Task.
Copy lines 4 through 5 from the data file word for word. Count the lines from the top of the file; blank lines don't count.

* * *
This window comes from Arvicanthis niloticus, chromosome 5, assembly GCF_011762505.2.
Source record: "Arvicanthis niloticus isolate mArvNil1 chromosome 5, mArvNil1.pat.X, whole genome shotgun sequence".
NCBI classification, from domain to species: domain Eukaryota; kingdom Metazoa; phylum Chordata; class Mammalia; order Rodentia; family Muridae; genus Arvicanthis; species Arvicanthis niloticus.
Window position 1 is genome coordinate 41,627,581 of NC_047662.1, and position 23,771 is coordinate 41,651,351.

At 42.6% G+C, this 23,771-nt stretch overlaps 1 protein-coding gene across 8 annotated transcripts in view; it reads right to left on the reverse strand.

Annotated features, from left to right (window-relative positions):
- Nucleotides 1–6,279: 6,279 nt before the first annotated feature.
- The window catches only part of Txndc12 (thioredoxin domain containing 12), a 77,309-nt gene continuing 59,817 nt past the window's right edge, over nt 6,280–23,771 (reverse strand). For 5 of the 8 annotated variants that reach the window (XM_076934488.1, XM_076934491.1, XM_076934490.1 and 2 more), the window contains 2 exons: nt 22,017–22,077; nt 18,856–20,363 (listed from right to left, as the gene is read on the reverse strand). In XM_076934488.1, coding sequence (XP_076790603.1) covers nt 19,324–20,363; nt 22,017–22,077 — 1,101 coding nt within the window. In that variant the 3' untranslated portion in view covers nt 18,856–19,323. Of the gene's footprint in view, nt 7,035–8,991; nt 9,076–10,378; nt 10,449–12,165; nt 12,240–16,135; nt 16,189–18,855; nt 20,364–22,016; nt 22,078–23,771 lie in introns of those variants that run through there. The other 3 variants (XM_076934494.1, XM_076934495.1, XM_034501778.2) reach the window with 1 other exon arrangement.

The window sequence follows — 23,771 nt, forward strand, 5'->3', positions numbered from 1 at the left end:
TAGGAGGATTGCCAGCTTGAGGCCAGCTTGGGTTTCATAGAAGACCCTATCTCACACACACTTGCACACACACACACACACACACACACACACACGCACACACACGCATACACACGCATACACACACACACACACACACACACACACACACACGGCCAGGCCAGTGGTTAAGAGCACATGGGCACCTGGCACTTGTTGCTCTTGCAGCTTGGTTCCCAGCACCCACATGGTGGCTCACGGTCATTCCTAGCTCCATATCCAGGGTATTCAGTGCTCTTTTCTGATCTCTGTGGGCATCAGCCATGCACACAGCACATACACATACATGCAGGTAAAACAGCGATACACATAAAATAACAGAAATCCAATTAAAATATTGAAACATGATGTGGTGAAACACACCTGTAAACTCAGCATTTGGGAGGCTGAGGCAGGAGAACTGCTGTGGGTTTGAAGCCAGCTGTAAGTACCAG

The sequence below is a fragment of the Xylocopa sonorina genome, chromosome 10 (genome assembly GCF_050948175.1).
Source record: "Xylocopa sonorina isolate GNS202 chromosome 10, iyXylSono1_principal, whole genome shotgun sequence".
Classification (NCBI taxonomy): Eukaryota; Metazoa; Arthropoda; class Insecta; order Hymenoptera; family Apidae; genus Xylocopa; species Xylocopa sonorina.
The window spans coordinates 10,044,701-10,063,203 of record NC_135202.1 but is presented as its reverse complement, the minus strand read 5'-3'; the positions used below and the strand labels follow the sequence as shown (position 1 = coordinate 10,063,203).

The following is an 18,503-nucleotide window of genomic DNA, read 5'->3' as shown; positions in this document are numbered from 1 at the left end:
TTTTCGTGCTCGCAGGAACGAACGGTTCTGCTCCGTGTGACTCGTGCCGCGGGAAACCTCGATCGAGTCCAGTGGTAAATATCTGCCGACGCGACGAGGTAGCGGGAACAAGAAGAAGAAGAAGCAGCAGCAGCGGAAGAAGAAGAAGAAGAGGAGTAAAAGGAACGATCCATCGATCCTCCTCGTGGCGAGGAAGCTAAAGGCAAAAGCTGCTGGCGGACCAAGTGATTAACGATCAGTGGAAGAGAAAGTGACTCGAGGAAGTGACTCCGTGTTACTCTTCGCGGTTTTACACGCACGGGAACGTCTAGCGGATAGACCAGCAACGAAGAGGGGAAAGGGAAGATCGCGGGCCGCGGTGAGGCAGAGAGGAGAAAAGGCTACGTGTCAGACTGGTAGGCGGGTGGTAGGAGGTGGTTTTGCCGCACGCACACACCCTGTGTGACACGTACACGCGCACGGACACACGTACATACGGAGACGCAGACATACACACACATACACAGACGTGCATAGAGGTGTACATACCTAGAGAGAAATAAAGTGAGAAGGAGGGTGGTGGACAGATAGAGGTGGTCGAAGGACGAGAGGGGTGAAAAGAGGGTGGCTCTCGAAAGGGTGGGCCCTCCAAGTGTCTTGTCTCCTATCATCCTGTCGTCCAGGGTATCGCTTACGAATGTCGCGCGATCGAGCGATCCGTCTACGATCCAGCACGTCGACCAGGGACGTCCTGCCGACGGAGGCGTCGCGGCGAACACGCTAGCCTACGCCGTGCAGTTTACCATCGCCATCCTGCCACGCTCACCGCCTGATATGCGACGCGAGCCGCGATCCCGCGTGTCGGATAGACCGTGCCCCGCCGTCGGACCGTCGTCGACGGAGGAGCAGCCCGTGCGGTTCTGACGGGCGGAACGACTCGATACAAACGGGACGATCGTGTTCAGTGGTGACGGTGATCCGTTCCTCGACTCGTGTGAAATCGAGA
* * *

Window position 1 is genome coordinate 41,627,581 of NC_047662.1, and position 23,771 is coordinate 41,651,351.

At 42.6% G+C, this 23,771-nt stretch overlaps 1 protein-coding gene across 8 annotated transcripts in view; it reads right to left on the reverse strand.